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Thursday, Jan. 5, 2012

Scoping Out the Packers' Conference Call

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Let the NFL playoffs begin! Not, of course, for the 15-1 Packers, who earned a week off and home-field advantage against any conference rival. Now the question is which NFC team stands the best chance of ruining the Packers' quest to win a second straight Super Bowl.

Frank
: Wild Card Weekend will have New Orleans hosting Detroit and the Giants hosting Atlanta, with a bye for San Francisco. The Packers beat all four of the first-round teams in the regular season; does that foretell a cakewalk? 

Artie
: Not with their defense! There won't be any cakewalking.

Frank
: Home field is good, but the Packers only have to look back a year to see a sixth-seeded success story—themselves.

Artie
: And four years ago a No. 5, the Giants, came to Lambeau Field and beat them for the NFC title.

Frank
: So nothing can be taken for granted, but let's start by envisioning an NFC Championship Game that pits the Packers against one of the 13-3 teams, the 49ers or Saints. On opening night the Packers beat New Orleans, 42-34, but had to make a stop on the 1-yard line on the final play.

Artie
: A rematch would be a whole lot chillier, but that wouldn't necessarily stop Aaron Rodgers and Drew Brees from repeating their shootout. The Saints' defense certainly isn't top-tier—especially against the pass.

Frank
: Then again, the Packers gave up tons of yards on opening night and haven't stopped giving all season.

Artie
: So that would be a very interesting game. Now the 49ers are just the opposite of the Saints. They'd go with the Kansas City "blueprint" that produced the Pack's only loss—control the ball with strong rushing and mistake-free passing to keep Rodgers off the field as much as possible, and on defense put enough pressure on Rodgers to force a few "three and outs.

The 49ers can rush the ball with Frank Gore, and their defense is one of the top units in the league. They could give the Pack trouble.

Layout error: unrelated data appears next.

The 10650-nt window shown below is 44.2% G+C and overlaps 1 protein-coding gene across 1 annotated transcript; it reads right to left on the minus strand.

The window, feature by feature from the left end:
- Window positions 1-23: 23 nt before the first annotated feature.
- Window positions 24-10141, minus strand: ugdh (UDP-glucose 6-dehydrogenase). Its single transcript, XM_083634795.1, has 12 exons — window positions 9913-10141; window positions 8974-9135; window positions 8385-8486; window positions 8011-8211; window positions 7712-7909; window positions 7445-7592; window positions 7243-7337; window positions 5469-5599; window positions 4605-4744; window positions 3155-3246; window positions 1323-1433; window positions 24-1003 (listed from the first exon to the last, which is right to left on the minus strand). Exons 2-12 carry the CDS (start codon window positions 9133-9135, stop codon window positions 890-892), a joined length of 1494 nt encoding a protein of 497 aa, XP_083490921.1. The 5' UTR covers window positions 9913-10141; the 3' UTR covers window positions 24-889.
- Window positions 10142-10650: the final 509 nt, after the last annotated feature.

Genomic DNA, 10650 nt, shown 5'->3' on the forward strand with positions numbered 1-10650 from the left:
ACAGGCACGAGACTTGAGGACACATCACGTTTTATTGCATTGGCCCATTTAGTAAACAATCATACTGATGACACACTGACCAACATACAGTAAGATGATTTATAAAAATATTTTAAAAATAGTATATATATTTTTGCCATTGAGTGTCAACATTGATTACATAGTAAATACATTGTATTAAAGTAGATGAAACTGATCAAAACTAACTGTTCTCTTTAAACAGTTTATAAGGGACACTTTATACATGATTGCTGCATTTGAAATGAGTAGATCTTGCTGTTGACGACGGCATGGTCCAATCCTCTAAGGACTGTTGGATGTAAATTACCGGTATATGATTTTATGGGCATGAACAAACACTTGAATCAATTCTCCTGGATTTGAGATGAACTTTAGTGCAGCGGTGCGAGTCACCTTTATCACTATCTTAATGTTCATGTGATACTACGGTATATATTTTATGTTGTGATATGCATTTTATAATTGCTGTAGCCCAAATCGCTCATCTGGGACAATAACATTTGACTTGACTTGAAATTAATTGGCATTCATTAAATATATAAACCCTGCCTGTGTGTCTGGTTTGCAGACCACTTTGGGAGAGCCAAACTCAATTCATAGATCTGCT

Frank
: Speaking of defense, the Giants rediscovered their pass rush in must-win games against the Jets and Dallas. Jason Pierre-Paul can be a real beast; he reminded me of Clay Matthews the last couple of weeks.

Artie
: The Giants are so unpredictable; you don't know when they'll bring their A game. But they sure gave the Pack all it could handle a few weeks ago in Jersey.

Frank
: Eli Manning had a terrific second half that day, rallying the Giants to a 35-35 tie that Rodgers' last-minute magic erased.

Artie
: And Manning was the guy who outplayed Brett Favre in that '08 showdown at Lambeau.

Frank
: The Giants also are capable of a strong rushing game with Brandon Jacobs and Ahmad Bradshaw, although the stats haven't been there this year. As for Atlanta, people remember the Packers' strong second half in a 25-14 win, but the Falcons led 14-0 in the second quarter.

Artie
: Atlanta can run the ball with Michael Turner, and Matt Ryan has moments of excellence as a passer. But the defense isn't all that great, ranked 12th in yards allowed and 18th in points allowed at 21.9 a game. The Pack, of course, is 32nd in yards allowed, but virtually the same as Atlanta in average points allowed at 22.4. And that's the stat that matters most, ain'a?

Frank
: That's what they show on the scoreboard. As for the Lions, the Packers had a 24-0 lead and coasted in Detroit, but Sunday they were pressed to the limit in a 45-41 win.

Artie
: But their top two defensive stars, Matthews and Charles Woodson, didn't play Sunday. And to get another rematch the Lions have to outscore the Saints, which ain't easy.

Frank
: There are still a lot of factors that could come into play—not just weather, but also injuries in the first-round games and whether the Packers' walking wounded get healed up. New Orleans probably presents the biggest threat offensively; in terms of defensive strength, the 49ers and Giants look like bigger challenges.